Color For Your Home and Desktop

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Celebrate your participation in this year’s inspiring architectural design competition with the 2010 World of Color Awards™ merchandise and wallpaper downloads for your desktop.

World of Color Awards Webisode #3: The Vanceva Color System

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Aimee Davis, Architectural Market Manager of the Americas for Solutia Inc., explains how the Vanceva® Color System works.

Design Project Profile: Yabany Japanese Restaurant and Bar

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Architect: Brunete Fraccaroli

Brunete Fraccaroli has created an unusual Japanese restaurant using a variety of materials, mixing glass and steel as well as wood and natural fibers. The concept is primarily based on the use of bold colors, including a combination of orange and pink throughout the design. The play of these two attractive colors and the added transparency of glass and other acrylic materials, (the chairs and surfaces) generates a spacious, contemporary and “clean” look, without departing from the traditional stylings of Japanese restaurant design.

The old building was demolished and replaced by a shed-ceilinged double. The project involved a mezz anine floor with natural lighting from an overhead sunroof, which creates a harmonic and comfortable environment for diners.  The choice of furniture is one of its richest features and the use of unexpected angles, unique shapes and transparencies produces a pleasant yet vibrant and innovative space.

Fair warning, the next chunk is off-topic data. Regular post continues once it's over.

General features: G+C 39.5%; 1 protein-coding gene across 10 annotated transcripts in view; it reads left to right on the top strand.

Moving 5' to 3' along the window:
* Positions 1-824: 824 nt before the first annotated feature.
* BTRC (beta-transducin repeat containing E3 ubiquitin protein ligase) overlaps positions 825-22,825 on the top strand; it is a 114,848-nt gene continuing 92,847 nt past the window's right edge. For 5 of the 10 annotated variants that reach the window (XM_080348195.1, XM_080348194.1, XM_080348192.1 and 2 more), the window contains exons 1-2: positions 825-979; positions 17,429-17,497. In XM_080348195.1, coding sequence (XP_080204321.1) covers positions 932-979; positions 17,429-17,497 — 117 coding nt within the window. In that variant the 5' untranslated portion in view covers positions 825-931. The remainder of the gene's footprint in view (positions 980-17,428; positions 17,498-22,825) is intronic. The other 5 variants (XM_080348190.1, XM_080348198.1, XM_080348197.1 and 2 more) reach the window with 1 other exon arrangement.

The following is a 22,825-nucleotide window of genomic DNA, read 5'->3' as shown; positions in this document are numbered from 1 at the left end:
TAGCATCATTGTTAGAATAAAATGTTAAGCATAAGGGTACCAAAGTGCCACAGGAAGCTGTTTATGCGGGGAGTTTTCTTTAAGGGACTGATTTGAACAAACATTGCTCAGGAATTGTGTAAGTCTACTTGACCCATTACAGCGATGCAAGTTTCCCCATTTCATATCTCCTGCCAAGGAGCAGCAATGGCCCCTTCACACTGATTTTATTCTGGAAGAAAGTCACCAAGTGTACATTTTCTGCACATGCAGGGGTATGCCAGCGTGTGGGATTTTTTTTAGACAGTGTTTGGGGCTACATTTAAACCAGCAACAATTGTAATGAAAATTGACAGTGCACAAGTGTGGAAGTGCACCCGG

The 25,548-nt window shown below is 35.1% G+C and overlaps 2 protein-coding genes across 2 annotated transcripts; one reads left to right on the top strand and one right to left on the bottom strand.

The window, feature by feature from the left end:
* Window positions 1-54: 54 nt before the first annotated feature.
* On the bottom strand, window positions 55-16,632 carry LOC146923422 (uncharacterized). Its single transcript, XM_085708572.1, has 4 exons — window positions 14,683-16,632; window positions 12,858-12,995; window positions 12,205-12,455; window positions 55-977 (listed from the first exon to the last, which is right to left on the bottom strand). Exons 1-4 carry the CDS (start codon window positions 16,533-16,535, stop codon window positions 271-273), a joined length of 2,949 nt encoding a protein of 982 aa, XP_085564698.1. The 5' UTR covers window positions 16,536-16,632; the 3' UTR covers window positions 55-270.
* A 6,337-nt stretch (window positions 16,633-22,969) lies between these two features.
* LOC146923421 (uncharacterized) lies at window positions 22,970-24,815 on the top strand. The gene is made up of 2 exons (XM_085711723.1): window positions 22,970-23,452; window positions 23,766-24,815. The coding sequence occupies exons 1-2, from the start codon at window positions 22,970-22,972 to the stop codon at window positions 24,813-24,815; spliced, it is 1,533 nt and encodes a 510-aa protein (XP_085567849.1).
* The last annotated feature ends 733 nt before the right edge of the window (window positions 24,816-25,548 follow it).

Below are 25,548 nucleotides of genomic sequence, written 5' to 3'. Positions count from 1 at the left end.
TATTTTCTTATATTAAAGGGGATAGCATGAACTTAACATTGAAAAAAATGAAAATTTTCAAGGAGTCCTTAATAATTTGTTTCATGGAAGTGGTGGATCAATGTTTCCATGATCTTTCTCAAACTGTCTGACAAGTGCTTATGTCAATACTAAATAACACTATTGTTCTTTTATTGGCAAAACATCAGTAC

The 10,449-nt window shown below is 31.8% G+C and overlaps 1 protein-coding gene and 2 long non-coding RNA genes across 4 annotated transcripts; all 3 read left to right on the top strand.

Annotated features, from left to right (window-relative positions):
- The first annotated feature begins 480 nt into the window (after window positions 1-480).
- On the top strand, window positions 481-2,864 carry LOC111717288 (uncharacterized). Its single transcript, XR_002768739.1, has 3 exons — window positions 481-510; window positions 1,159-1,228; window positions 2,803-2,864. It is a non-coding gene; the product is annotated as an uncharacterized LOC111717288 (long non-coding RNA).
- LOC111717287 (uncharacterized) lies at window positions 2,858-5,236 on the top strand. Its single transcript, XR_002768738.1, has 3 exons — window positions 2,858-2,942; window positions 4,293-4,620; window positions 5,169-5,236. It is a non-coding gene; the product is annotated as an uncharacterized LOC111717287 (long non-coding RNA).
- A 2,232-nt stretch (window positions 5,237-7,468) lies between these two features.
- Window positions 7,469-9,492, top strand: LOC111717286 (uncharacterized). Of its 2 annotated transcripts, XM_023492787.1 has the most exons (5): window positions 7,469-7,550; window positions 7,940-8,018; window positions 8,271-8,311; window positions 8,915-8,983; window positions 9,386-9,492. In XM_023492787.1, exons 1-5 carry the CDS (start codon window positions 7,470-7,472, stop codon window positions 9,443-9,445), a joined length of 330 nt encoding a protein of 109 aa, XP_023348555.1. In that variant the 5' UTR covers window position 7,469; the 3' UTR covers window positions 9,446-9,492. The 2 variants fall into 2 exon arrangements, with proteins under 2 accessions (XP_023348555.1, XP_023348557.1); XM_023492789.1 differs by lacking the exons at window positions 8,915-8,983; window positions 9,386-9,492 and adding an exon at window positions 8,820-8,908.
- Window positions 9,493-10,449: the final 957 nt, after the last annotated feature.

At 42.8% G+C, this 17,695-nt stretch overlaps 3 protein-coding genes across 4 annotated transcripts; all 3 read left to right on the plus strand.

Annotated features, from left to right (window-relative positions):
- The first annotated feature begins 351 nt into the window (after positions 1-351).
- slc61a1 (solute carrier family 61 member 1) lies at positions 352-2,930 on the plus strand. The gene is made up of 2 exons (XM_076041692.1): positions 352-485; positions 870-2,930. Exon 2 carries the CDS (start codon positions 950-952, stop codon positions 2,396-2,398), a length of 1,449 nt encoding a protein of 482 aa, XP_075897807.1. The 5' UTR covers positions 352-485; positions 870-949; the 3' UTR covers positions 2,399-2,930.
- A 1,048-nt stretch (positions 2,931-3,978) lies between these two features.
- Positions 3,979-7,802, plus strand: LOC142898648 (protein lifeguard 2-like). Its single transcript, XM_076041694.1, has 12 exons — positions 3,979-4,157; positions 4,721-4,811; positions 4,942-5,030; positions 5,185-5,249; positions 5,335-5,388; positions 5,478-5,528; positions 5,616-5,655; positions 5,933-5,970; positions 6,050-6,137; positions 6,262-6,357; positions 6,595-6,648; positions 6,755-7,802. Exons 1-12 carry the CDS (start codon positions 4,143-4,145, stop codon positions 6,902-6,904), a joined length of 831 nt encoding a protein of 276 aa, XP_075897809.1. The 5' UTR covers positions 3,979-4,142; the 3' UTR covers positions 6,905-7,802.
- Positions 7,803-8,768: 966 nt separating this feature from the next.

The colors and lights were an integral part of the project, but in order to truly finish her design, Fraccaroli needed glass that would work effectively with the strength of the sights and sounds. Solutia’s products provided a great solution. All of the windows were made of brand films, each orange and pink to coincide with the interior decor of the building.  The result seemed to reinforce the concept of the project, which was able to create a different scenario, with pieces carefully designed by the architect, such as tables, the facade and the lighting.

Special Preview: 2011 Color Forecast for Europe

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Around the world, modern design trends continue to feature colored glass in architecture.  Solutia is proud to introduce ten new, sophisticated versions of classic standards inspired by color trends across Europe.  Be the first to discover this dynamic palette.

Ford Mustang Concept Made with Laminated Glass

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Ana Wagner of Solutia, Inc talks about a unique take on automotive glass.

Shedding Light on Entry Rules & Requirements

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When considering a project to submit, the creative expression of color and light will be your key differentiator among other entries in the eyes of the jury. The project must have been completed between January 1, 2006 and December 31, 2009.   And submitting your design is free and easy.    Enter your project today.

For additional details and requirements, learn more here. Entries will be open until August 15th, 2010 at 11:59 p.m. CST.